All said and done, for occasional use, max versatility from small to large, cheap operation, and occupying minimal space, a good power hacksaw would be hard to beat. That they're available in good condition at dirt cheap prices is one more point in their favor.

  7. #26
    Join Date
    Jun 2015
    Country
    UNITED STATES
    State/Province
    Colorado
    Posts
    132
    Post Thanks / Like
    Likes (Given)
    329
    Likes (Received)
    50

    Default

    Adding my vote for the Roll-in. With a few simple mods (back fence and Heinrich clamp) it is one of the most versatile saws with a relatively small footprint.

  8. Likes pmack liked this post
  9. #27
    Join Date
    Nov 2013
    Location
    Eastern Massachusetts, USA
    Posts
    3,533
    Post Thanks / Like
    Likes (Given)
    3181
    Likes (Received)
    2948

    Default

    If you never cut anything larger than 4" diameter or 4" x 4" you might consider a portable model like a Portaband with a homemade stand. There used to be a factory stand as an accessory. It may still be available. Milwaukee also makes a similar model that will cut 5" x 5" and an optional stand is available. These wouldn't take much space to store.

    Deep Cut Variable Speed Band Saw Kit | Milwaukee Tool

    Portable Bandsaw Table | Milwaukee Tool

  10. #28
    Join Date
    May 2006
    Location
    Seattle
    Posts
    1,381
    Post Thanks / Like
    Likes (Given)
    22
    Likes (Received)
    205

    Default

    My #1 suggestion is the Wellsaw 58B. #2 is a gearhead 7x12 saw, not the Jet, though. They used to run about $1100 from Enco but now that they're gone I don't know where you can get a good price.

    metalmagpie

  11. #29
    Join Date
    Mar 2005
    Location
    Kansas
    Posts
    6,420
    Post Thanks / Like
    Likes (Given)
    322
    Likes (Received)
    2579

    Default

    If a cold saw will cover most of your work, go that way. Then look at the jobs the cold saw won't cut, and see if a portaband will help out. The portaband fits nicely on a shelf when not in use and doesn't cost much, so it doesn't have to do much to earn its keep.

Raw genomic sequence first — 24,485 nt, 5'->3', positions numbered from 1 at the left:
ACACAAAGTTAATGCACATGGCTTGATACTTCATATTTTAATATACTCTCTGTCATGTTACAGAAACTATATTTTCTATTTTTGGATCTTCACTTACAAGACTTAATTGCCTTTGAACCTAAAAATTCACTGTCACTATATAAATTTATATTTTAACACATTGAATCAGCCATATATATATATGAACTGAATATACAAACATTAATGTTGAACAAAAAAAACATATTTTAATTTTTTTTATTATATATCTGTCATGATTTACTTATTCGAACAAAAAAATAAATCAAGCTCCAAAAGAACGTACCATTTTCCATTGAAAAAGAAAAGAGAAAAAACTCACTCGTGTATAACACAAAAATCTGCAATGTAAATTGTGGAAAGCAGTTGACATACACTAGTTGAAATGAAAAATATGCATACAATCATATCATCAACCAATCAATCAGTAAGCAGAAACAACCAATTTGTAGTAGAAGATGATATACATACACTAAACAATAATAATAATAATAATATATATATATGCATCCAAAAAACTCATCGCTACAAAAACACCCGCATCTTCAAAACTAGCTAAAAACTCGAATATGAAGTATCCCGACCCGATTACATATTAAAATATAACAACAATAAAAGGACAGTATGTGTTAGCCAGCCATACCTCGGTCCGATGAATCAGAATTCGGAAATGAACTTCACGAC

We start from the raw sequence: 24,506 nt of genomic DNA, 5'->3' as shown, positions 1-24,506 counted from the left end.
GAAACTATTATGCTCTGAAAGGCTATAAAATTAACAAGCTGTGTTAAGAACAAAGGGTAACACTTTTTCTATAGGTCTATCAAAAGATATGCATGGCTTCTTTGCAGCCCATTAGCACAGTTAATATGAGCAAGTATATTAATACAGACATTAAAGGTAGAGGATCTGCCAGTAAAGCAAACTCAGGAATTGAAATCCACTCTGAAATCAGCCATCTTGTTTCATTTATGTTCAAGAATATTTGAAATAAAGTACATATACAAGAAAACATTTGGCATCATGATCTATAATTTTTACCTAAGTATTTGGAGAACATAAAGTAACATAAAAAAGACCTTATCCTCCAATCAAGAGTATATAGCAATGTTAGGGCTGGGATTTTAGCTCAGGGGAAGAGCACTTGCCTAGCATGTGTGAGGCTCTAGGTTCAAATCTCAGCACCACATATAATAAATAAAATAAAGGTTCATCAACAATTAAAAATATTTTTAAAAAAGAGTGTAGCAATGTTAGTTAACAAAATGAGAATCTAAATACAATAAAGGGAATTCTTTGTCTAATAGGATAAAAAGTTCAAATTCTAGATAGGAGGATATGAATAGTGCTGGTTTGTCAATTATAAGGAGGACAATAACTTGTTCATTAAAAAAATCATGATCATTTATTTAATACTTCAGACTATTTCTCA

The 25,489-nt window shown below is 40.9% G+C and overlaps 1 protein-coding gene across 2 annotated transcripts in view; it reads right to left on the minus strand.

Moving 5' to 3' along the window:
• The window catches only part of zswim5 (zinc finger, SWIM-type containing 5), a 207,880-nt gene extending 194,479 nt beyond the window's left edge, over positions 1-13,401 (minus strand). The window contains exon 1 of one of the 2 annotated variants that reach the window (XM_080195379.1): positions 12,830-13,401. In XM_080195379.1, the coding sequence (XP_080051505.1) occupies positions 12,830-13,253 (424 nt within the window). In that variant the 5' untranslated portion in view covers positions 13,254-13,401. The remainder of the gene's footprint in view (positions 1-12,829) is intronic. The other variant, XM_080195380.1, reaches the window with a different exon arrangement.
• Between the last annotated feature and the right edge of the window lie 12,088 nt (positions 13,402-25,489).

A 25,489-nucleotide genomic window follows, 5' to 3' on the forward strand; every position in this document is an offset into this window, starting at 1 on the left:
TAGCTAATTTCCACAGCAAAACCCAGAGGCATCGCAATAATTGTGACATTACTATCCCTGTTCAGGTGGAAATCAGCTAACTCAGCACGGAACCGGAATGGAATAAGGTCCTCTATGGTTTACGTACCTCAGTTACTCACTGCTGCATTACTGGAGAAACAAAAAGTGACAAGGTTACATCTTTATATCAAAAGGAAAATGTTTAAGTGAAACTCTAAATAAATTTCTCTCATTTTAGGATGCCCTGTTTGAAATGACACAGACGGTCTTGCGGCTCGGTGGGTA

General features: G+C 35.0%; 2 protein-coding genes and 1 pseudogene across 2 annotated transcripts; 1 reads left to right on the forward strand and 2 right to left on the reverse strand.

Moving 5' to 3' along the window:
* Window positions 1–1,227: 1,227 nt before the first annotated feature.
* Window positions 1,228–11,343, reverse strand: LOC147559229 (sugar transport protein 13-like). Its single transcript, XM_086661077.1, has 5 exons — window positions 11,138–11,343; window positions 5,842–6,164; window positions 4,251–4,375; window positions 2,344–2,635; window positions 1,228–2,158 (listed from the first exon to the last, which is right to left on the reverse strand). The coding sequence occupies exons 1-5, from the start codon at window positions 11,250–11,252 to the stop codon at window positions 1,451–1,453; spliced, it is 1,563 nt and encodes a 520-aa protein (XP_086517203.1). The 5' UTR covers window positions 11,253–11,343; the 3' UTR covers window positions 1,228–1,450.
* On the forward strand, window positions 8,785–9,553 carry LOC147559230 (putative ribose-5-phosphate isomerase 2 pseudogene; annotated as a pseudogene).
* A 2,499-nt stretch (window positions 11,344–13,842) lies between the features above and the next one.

12. Likes BugRobotics liked this post
  13. #30
    Join Date
    Mar 2005
    Location
    Clev, OH
    Posts
    273
    Post Thanks / Like
    Likes (Given)
    41
    Likes (Received)
    79

    Default

    Quote Originally Posted by Scottl View Post
    If you never cut anything larger than 4" diameter or 4" x 4" you might consider a portable model like a Portaband with a homemade stand. There used to be a factory stand as an accessory. It may still be available. Milwaukee also makes a similar model that will cut 5" x 5" and an optional stand is available. These wouldn't take much space to store.

    Deep Cut Variable Speed Band Saw Kit | Milwaukee Tool

    Portable Bandsaw Table | Milwaukee Tool
    I use the Portaband and an old version of the table made from steel (vs the new cast aluminum version). It's nice for bars up to about 2", but too slow above that size. Bars over 2" go to the power hacksaw.

  14. Likes BugRobotics liked this post
  15. #31
    Join Date
    Apr 2005
    Location
    Beaverdam, Virginia
    Posts
    5,479
    Post Thanks / Like
    Likes (Given)
    108
    Likes (Received)
    2047

    Default

    Funny all the people who love their old Kysor-Johnson saws, just goes to show you beauty is only skin deep, as most of them are now quite the eyesore. The model in the picture is at least a little over 30 years old and could be almost 50. Definitely a well made piece of equipment.

  16. #32
    Join Date
    Jul 2013
    Location
    California, USA
    Posts
    472
    Post Thanks / Like
    Likes (Given)
    539
    Likes (Received)
    540

    Default

    Quote Originally Posted by Scottl View Post
    If you never cut anything larger than 4" diameter or 4" x 4" you might consider a portable model like a Portaband with a homemade stand. There used to be a factory stand as an accessory. It may still be available. Milwaukee also makes a similar model that will cut 5" x 5" and an optional stand is available. These wouldn't take much space to store.

    Deep Cut Variable Speed Band Saw Kit | Milwaukee Tool

    Portable Bandsaw Table | Milwaukee Tool
    Swag Offroad makes a nice table for the Portaband saw.

    http://www.swagoffroad.com/SWAG-V40-...able_p_63.html

    portaband.jpg

  17. #33
    Join Date
    Jan 2017
    Country
    UNITED STATES
    State/Province
    Oregon
    Posts
    477
    Post Thanks / Like
    Likes (Given)
    68
    Likes (Received)
    351

    Default

    Quote Originally Posted by Dualkit View Post
    ...Definitely a well made piece of equipment.
    And still in production, essentially unchanged. That says a lot about the design. It's one of those machines that can be ridden hard and put away wet.

    The OP can even order new casters from Dake if he decides to keep it.

    Slop a coat of paint on it and it's even halfway presentable.

    kj-j.jpg


Tags for this Thread

Bookmarks

Posting Permissions

  • You may not post new threads
  • You may not post replies
  • You may not post attachments
  • You may not edit your posts
  •